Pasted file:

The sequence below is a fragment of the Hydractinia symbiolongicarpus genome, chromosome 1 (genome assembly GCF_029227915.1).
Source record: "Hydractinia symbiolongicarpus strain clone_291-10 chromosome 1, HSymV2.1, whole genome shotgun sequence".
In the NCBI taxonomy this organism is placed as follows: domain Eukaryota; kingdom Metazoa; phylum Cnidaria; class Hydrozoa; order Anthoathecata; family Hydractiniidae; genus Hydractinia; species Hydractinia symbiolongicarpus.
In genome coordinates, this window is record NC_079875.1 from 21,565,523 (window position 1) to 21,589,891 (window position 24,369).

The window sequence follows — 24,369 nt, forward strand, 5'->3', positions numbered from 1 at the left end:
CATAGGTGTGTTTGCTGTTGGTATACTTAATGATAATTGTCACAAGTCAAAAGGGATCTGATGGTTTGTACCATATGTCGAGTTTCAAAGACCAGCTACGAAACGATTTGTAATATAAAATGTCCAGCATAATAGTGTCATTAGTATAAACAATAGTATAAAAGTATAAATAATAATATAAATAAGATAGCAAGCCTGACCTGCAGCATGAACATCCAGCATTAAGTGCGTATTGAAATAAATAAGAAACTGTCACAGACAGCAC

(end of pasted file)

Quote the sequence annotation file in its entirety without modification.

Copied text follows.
The sequence below is a fragment of the Hydractinia symbiolongicarpus genome, chromosome 1 (genome assembly GCF_029227915.1).
Source record: "Hydractinia symbiolongicarpus strain clone_291-10 chromosome 1, HSymV2.1, whole genome shotgun sequence".
In the NCBI taxonomy this organism is placed as follows: domain Eukaryota; kingdom Metazoa; phylum Cnidaria; class Hydrozoa; order Anthoathecata; family Hydractiniidae; genus Hydractinia; species Hydractinia symbiolongicarpus.
In genome coordinates, this window is record NC_079875.1 from 21,565,523 (window position 1) to 21,589,891 (window position 24,369).

The window sequence follows — 24,369 nt, forward strand, 5'->3', positions numbered from 1 at the left end:
CATAGGTGTGTTTGCTGTTGGTATACTTAATGATAATTGTCACAAGTCAAAAGGGATCTGATGGTTTGTACCATATGTCGAGTTTCAAAGACCAGCTACGAAACGATTTGTAATATAAAATGTCCAGCATAATAGTGTCATTAGTATAAACAATAGTATAAAAGTATAAATAATAATATAAATAAGATAGCAAGCCTGACCTGCAGCATGAACATCCAGCATTAAGTGCGTATTGAAATAAATAAGAAACTGTCACAGACAGCAC